Main and Los Angeles Streets, Downtown — Worth the Walk

After arriving in downtown Los Angeles, I still had about an hour before my Southern California Transit Advocates meeting. So I decided to do a little urban exploration, on foot.

I looked down Spring Street. Didn’t see too many people walking around, so I thought, “A walk down Main would be more rewarding.” So I walked down First St, then took a right turn on Main.

And I was more than pleasantly surprised. Main had quite a few nice-looking restaurants, lofts, and even a couple of bookstores. And, there were plenty of people walking about.

I remember walking along Main, near the old RTD building (425 South Main) in the early and mid 1980s. Then, there was little but abandoned buildings, bums that would follow you for blocks begging for change, drunks and druggies. When I was interning at the former RTD Library, I learned to get in and out of that building very quickly….

But now, Main seemed downright civilized. There wasn’t that much transit, other than the Metro #92 bus and the Gardena #1, both infrequent. There were plenty of parked cars on both sides of the street, though.

I stopped by Metropolis Books and chatted with the counter staff. Metropolis had a nice selection of books on Southern California history, right by the door. Another nearby bookstore featured mostly used art books and CD’s.

One block to the east lay Los Angeles Street. Remembering that Fifth and Los Angeles was the site of the 1920s-era Motor Transit depot, I decided to pay a visit to the site. Los Angeles Street itself is now a busy, Hispanic-oriented shopping street, much like Broadway, but a bit more livelier. (If Broadway gets “gentrified,” the current stores there will probably find a place on Los Angeles St….)

The former Motor Transit depot is still there, but it has been divided up into several different stores. I was just about to get a closer look, when I heard this little voice beside me, saying, “¿Quiere hot dog?”

I looked down and saw a small grill (heated cookie sheet, really) with bacon-wrapped hot dogs, buns and condiments. Here in front of me were the famous bacon-wrapped hot dogs that everyone has been talking about. I bought one ($3) and ate it as I walked up Fifth St towards Hill. Not bad, actually, although I did expect a little more smoky bacon flavor.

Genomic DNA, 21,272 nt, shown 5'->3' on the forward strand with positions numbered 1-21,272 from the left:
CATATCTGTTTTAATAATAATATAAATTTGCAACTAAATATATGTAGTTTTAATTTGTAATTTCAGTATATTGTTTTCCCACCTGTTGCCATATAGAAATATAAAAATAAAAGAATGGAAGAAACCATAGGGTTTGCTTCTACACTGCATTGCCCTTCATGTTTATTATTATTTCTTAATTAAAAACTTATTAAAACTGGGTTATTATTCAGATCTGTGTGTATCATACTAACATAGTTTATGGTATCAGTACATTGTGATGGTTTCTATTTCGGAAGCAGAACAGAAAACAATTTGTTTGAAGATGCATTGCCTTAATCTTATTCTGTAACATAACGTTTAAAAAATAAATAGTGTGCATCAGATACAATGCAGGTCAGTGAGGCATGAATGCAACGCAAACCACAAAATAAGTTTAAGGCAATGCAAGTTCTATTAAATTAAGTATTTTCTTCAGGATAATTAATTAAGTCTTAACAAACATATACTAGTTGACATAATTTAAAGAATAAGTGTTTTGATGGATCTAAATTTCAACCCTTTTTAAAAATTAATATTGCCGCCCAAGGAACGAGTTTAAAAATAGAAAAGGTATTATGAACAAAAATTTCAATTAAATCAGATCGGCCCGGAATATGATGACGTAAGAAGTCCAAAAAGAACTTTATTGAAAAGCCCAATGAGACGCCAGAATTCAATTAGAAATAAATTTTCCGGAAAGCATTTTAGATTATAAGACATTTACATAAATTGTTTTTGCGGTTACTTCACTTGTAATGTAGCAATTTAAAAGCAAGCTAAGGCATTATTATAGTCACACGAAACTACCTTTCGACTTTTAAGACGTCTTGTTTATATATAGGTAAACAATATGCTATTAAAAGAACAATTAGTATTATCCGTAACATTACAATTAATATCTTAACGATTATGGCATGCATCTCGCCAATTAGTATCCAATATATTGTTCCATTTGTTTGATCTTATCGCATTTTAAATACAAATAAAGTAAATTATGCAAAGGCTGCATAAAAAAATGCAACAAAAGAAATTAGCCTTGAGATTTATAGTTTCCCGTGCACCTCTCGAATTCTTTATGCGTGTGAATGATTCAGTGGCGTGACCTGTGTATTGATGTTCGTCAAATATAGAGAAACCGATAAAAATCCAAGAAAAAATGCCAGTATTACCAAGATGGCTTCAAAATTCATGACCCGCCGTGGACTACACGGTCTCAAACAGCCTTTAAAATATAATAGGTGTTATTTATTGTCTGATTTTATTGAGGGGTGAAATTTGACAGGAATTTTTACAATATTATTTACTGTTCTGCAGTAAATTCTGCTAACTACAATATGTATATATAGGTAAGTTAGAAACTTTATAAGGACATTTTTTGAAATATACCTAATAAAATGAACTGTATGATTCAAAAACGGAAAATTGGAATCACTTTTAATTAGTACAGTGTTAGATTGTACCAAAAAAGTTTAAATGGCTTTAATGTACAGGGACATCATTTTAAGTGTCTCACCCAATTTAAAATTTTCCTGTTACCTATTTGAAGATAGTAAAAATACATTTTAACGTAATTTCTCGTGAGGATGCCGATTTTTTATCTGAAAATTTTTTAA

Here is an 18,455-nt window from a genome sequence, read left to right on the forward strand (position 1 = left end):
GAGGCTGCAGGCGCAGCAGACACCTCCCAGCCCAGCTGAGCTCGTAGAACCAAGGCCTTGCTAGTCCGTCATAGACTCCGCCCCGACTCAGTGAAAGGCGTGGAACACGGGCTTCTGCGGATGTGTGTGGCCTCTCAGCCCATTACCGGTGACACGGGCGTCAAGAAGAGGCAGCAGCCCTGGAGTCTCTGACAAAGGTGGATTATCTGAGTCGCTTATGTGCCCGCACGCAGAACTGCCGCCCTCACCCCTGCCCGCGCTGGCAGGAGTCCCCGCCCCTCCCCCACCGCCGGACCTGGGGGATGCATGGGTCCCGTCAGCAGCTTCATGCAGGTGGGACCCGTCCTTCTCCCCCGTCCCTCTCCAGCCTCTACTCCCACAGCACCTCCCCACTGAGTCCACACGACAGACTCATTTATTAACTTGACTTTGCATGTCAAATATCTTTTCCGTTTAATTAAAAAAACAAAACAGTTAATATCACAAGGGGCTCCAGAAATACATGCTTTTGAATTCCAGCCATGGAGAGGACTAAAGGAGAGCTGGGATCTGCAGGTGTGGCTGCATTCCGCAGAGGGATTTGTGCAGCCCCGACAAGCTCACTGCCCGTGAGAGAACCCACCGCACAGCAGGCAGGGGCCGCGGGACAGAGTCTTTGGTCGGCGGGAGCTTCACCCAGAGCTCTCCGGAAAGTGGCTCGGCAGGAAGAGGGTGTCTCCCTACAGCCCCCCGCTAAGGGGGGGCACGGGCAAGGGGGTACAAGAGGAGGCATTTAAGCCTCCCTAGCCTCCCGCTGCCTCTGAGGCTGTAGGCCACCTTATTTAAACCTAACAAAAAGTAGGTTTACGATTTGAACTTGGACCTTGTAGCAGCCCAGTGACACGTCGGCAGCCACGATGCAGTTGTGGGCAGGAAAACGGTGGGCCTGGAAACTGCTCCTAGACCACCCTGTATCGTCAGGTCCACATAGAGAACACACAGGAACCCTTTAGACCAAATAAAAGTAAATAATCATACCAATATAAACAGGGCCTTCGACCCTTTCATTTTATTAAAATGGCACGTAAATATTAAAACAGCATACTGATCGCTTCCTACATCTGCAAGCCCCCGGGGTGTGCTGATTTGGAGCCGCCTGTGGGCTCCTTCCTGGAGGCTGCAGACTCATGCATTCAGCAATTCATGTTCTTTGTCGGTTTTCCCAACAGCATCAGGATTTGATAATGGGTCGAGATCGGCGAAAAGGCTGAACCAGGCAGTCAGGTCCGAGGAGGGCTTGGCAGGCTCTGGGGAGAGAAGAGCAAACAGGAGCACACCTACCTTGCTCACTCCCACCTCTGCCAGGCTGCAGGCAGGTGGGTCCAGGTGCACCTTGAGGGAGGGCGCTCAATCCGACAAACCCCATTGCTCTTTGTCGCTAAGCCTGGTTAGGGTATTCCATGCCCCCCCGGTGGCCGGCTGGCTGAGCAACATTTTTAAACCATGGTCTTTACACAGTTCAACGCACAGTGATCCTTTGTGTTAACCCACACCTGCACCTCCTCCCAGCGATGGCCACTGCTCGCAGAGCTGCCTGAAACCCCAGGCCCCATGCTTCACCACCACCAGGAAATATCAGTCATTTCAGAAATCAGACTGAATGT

Fifth St. didn’t seem bad either, although that’s where a lot of the SRO (=homeless) hotels are located. A few people were hanging out in front of the hotels, but no one hassled me or begged for money, as in years past. The sidewalks aren’t always the cleanest in the world—we had to step around someone’s “leavings” in a couple of places, but for the most part, the walk up Fifth from Los Angeles to Hill was trouble-free.

4 Comments to "Main and Los Angeles Streets, Downtown — Worth the Walk"

  1. cph's Gravatar cph
    January 1, 2015 - 10:20 pm | Permalink


  2. Yorkman Lowe's Gravatar Yorkman Lowe
    January 1, 2015 - 10:31 pm | Permalink

    In the 20s, Main St was a popular shopping street, from photos I’ve seen; but over the decades it declined to the awful place you remember from the 80s. I recall that in 1965-71, many RTD lines ran on Main St. but it appears they’ve been moved. In 71, an LA Times columnist criticised RTD for running so many outbound lines on Main, saying ‘housewives and winos don’t mix.’ In 7/78, about 4pm on a weekday, I visited the RTD HQ at 425 Main St but very likely left my car in a downtown parking garage. In May 2010, out of curiosity, I took a walk on Main St, and I was pleasantly surprised at the improvement; I also explored the ‘toy district’ (3rd, 4th, and Weller Sts.) which had many Asian-run small businesses.

  3. Yorkman Lowe's Gravatar Yorkman Lowe
    January 2, 2015 - 12:16 am | Permalink

    My Error: by ‘toy district,’ I meant to say 4th, 5th, Wall, and Winston Streets.

  4. December 7, 2015 - 11:57 am | Permalink

    LA’s been part of my life ever since I can remember which is kind of odd, since I’m a mdidle-aged Australian who has never set foot in the city. Your town never fails to fascinate me, Larry. I guess it’s the same all over the world. Keep the great stories coming.

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